Several other speakers reported having the police arrive with lights and sirens, causing the noisy tenants to quiet down. Without noise, they were then told by police that there was no probable cause to enter the unit and cite the inhabitants.

Landlords and realtors also reported getting a less-than-effective police response to problems in their units, or only being told after-the-fact.

“I would’ve addressed the problem, but the police never contacted me,” realtor Paul Fried said about a group of problem tenants. “I filed to get the police reports, but I was not allowed to have them. Since I was not on the scene, they said I was not privy to any of those reports.”

“I found out from my neighbors [about a noise call],” said landlord Susan Eckstein. “Had I known that the police department had been there, I would have terminated the rental right then.”

The lead-up to this week’s outpouring of concern began earlier this year, when retired local dentist Dr. Geoff Robbins – himself a previous chair of the Commission – approached his former colleagues regarding a problematic weekly rental home in his neighborhood of Mallard Island.

The home was being advertised as sleeping 17 people, despite the technical restriction to no more than four unrelated persons. The city had so far been unable to address the issue in any concrete terms, and Robbins suggested the Commission institute a zoning change to set a minimum length on rentals in problem areas.

“I’m not here to impress my will on every other area [outside Mallard Island],” said Robbins. But some kind of minimum stay to discourage tourist lodging was the only practical solution, Robbins said, “unless the city commits to hiring more zoning enforcement officers and reworking the code enforcement and how the Noise Board works.”

Naturally, many of the area’s realtors are worried about the effect this would have on current and potential future rental properties in R-1 and MH zones. The consensus amongst agents and property owners Tuesday seemed to be that a short-term ban was too much.

“This would be akin to treating a rash with amputation,” said property owner Brad Maunz. “I believe the single-family rental unit adds to the appeal of Ocean City for a lot of families who want to come here.”

The question, then would be how to guarantee that properties are only rented to groups qualifying as “single-family.”

Many realtors shared that they have legal riders that all tenants must sign before assuming occupancy, which allow immediate eviction if the terms are broken.

“The short-term rental is actually the easiest for the agent or the property owner to regulate,” Milko said.

The city could make such a rider mandatory to a noise permit, supplementing the current requirement that all realtors or property owners have an empowered representative available to respond to complaints.

“You have to have it so that contact can go onsite and order to vacate right then and there,” Milko said.

This would all be dependent, of course, on enforceability.

“No one wants to add another regulation that may not be enforced better than the existing regulations,” said George Sellers, who rents out two units in Montego Bay. “Those people who aren’t doing it right will continue to ignore the laws and regulations no matter how many you make.”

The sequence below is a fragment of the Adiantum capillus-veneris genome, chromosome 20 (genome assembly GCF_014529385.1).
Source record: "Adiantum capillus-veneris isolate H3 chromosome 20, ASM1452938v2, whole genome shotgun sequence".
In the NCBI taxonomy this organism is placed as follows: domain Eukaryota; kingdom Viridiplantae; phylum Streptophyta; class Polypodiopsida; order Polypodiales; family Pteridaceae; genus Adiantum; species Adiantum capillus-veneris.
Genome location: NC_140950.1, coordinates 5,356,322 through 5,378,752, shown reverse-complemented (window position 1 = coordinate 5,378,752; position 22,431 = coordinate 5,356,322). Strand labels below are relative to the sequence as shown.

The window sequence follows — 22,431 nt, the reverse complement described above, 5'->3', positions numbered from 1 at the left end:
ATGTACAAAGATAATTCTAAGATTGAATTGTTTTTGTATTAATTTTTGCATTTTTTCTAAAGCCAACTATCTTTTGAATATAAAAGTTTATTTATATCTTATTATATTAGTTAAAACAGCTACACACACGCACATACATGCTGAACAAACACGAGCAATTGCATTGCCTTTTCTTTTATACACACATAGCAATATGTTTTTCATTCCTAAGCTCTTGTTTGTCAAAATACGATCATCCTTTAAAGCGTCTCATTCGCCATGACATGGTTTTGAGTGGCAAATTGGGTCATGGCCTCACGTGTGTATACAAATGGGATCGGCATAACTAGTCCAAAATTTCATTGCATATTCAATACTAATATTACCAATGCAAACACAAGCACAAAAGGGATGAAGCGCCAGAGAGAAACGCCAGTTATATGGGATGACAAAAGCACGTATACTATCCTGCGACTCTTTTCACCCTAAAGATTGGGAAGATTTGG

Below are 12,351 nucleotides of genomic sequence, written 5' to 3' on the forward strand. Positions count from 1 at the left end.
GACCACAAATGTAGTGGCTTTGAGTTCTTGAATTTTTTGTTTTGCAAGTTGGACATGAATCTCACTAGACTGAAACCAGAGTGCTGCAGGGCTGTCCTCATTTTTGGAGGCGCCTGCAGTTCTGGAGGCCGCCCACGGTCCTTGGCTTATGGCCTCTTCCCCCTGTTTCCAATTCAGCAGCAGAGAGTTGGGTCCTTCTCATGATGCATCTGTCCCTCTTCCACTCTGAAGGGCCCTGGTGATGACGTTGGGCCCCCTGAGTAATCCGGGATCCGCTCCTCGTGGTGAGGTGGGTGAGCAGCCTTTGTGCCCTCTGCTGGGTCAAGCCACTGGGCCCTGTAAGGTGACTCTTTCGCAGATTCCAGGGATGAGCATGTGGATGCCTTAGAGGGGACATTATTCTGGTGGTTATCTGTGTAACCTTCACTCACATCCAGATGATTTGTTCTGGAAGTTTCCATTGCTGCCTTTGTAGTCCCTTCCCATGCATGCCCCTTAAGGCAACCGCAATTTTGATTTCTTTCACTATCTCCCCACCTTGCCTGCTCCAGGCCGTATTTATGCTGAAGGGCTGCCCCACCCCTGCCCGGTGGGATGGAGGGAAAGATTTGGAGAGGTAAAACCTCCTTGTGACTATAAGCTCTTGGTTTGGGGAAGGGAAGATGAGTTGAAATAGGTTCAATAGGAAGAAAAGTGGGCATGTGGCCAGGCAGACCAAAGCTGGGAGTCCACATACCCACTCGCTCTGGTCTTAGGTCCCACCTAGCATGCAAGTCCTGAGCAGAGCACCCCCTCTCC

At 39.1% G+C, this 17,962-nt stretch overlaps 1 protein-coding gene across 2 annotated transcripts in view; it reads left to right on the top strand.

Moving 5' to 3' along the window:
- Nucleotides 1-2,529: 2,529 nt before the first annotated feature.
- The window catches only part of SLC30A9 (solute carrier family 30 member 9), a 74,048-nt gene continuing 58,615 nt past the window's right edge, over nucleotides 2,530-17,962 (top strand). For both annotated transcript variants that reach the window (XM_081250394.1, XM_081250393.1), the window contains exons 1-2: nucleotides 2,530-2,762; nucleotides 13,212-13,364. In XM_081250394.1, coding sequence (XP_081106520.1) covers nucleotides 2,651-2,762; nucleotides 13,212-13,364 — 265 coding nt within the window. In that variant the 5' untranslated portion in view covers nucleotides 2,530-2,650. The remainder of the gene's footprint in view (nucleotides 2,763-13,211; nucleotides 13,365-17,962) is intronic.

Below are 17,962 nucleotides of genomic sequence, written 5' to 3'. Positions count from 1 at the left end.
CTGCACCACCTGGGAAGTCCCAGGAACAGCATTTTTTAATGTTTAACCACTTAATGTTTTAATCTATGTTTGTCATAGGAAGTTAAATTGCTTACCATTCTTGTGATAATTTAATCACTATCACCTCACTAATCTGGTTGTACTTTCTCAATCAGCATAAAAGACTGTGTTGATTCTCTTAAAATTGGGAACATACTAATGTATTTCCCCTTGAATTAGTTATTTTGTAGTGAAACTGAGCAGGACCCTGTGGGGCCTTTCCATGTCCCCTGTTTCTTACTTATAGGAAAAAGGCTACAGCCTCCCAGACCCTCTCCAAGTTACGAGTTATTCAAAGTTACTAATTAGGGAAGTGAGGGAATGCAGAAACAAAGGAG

But although many of the resort’s more conscientious realtors and landlords were in attendance Tuesday, residents were mostly worried about the ones who weren’t there.

“All the rosy pictures may not be totally rosy,” said resident Chris Cikanovich. “We have a family leaving our neighborhood because of all the ruckus.”

Despite being guaranteed that units would be renting only to families on his R-1 street, Cikanovich said he and his long-term resident neighbors are subjected to behavior “not quite what we would expect from families renting for a week.”

He suggested the city require a bond to be placed on all R-1 noise permits, which would be absorbed by the city if the owner or realtor had repeat violations.

Participants seemed to be divided over whether it was better to go through a rental broker or realtor.

“The very first group [the broker] rented to, which they don’t let you know who they are because they’re afraid you’ll just rent directly to them…was a bachelor party that really messed up my house and disturbed my neighbors,” said unit owner Laura Neuenhaus.

She has since started listing on her own.

“Absolutely nothing is being done to the perpetrators of the noise,” she said. “They are not ticketed or cited or anything. I had no idea what was going on until weeks later after they were gone and the security deposit had already been returned.”

According to Smith’s data, the city has 276 licensed rentals out of the 3,845 total R-1 and MH parcels in town. In past 19 months, 67 complaints have been logged against 13 different licenses.

But given that the city has no way of knowing how many unlicensed rentals still exist, and the frequent absence of police reports, it’s unclear how reliable these numbers are.

The Commission will hold deliberations on the topic at its Sept. 3 session, followed by the formulation of a recommendation to be forwarded to the Mayor and City Council.